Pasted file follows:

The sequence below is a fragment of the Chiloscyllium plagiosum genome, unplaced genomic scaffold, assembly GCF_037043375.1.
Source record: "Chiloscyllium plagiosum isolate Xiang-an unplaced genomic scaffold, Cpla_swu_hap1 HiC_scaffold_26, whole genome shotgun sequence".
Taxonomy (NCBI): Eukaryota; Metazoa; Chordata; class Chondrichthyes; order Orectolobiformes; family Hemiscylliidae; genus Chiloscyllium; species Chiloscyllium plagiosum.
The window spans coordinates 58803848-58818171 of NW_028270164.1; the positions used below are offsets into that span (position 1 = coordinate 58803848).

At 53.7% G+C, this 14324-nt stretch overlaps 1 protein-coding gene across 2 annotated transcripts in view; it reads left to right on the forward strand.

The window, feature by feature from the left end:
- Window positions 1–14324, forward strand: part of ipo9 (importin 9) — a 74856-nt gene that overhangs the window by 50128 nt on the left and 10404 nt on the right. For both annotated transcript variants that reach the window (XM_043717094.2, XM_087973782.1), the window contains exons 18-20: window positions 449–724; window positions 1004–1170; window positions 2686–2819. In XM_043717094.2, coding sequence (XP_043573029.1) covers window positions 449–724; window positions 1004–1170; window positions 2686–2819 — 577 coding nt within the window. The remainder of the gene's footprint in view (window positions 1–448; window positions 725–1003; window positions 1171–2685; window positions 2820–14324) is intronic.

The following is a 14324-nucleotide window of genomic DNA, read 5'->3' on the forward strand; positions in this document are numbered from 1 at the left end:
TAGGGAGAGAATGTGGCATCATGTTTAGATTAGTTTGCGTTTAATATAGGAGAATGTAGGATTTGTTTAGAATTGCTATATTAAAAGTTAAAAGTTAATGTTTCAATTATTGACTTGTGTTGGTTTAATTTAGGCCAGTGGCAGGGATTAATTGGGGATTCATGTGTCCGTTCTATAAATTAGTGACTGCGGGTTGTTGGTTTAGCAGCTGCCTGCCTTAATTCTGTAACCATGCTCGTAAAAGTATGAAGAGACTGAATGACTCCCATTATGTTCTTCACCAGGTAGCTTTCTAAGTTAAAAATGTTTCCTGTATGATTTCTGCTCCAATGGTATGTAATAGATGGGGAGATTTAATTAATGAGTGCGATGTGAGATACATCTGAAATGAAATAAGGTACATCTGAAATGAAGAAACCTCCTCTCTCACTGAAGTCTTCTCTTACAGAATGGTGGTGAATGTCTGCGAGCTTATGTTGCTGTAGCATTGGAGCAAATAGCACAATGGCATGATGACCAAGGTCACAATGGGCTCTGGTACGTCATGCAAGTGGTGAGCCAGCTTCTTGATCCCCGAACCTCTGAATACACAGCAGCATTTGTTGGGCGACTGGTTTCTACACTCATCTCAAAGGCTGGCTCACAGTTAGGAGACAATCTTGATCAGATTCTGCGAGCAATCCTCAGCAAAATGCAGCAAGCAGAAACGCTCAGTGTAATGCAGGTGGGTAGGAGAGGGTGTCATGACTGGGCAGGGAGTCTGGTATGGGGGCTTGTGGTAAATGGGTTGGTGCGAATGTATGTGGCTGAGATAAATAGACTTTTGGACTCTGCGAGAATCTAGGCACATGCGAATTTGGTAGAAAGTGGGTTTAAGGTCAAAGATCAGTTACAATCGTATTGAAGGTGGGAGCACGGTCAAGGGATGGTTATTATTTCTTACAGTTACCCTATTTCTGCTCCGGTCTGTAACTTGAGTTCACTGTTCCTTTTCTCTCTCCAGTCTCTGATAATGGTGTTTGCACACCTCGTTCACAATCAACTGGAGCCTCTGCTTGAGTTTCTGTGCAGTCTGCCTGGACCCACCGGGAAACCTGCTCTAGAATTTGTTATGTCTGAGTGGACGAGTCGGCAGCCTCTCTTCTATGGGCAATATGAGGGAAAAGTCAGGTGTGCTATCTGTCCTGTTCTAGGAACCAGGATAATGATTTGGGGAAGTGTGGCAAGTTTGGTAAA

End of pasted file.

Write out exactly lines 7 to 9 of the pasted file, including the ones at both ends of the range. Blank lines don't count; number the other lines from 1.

- Window positions 1–14324, forward strand: part of ipo9 (importin 9) — a 74856-nt gene that overhangs the window by 50128 nt on the left and 10404 nt on the right. For both annotated transcript variants that reach the window (XM_043717094.2, XM_087973782.1), the window contains exons 18-20: window positions 449–724; window positions 1004–1170; window positions 2686–2819. In XM_043717094.2, coding sequence (XP_043573029.1) covers window positions 449–724; window positions 1004–1170; window positions 2686–2819 — 577 coding nt within the window. The remainder of the gene's footprint in view (window positions 1–448; window positions 725–1003; window positions 1171–2685; window positions 2820–14324) is intronic.

The following is a 14324-nucleotide window of genomic DNA, read 5'->3' on the forward strand; positions in this document are numbered from 1 at the left end:
TAGGGAGAGAATGTGGCATCATGTTTAGATTAGTTTGCGTTTAATATAGGAGAATGTAGGATTTGTTTAGAATTGCTATATTAAAAGTTAAAAGTTAATGTTTCAATTATTGACTTGTGTTGGTTTAATTTAGGCCAGTGGCAGGGATTAATTGGGGATTCATGTGTCCGTTCTATAAATTAGTGACTGCGGGTTGTTGGTTTAGCAGCTGCCTGCCTTAATTCTGTAACCATGCTCGTAAAAGTATGAAGAGACTGAATGACTCCCATTATGTTCTTCACCAGGTAGCTTTCTAAGTTAAAAATGTTTCCTGTATGATTTCTGCTCCAATGGTATGTAATAGATGGGGAGATTTAATTAATGAGTGCGATGTGAGATACATCTGAAATGAAATAAGGTACATCTGAAATGAAGAAACCTCCTCTCTCACTGAAGTCTTCTCTTACAGAATGGTGGTGAATGTCTGCGAGCTTATGTTGCTGTAGCATTGGAGCAAATAGCACAATGGCATGATGACCAAGGTCACAATGGGCTCTGGTACGTCATGCAAGTGGTGAGCCAGCTTCTTGATCCCCGAACCTCTGAATACACAGCAGCATTTGTTGGGCGACTGGTTTCTACACTCATCTCAAAGGCTGGCTCACAGTTAGGAGACAATCTTGATCAGATTCTGCGAGCAATCCTCAGCAAAATGCAGCAAGCAGAAACGCTCAGTGTAATGCAGGTGGGTAGGAGAGGGTGTCATGACTGGGCAGGGAGTCTGGTATGGGGGCTTGTGGTAAATGGGTTGGTGCGAATGTATGTGGCTGAGATAAATAGACTTTTGGACTCTGCGAGAATCTAGGCACATGCGAATTTGGTAGAAAGTGGGTTTAAGGTCAAAGATCAGTTACAATCGTATTGAAGGTGGGAGCACGGTCAAGGGATGGTTATTATTTCTTACAGTTACCCTATTTCTGCTCCGGTCTGTAACTTGAGTTCACTGTTCCTTTTCTCTCTCCAGTCTCTGATAATGGTGTTTGCACACCTCGTTCACAATCAACTGGAGCCTCTGCTTGAGTTTCTGTGCAGTCTGCCTGGACCCACCGGGAAACCTGCTCTAGAATTTGTTATGTCTGAGTGGACGAGTCGGCAGCCTCTCTTCTATGGGCAATATGAGGGAAAAGTCAGGTGTGCTATCTGTCCTGTTCTAGGAACCAGGATAATGATTTGGGGAAGTGTGGCAAGTTTGGTAAA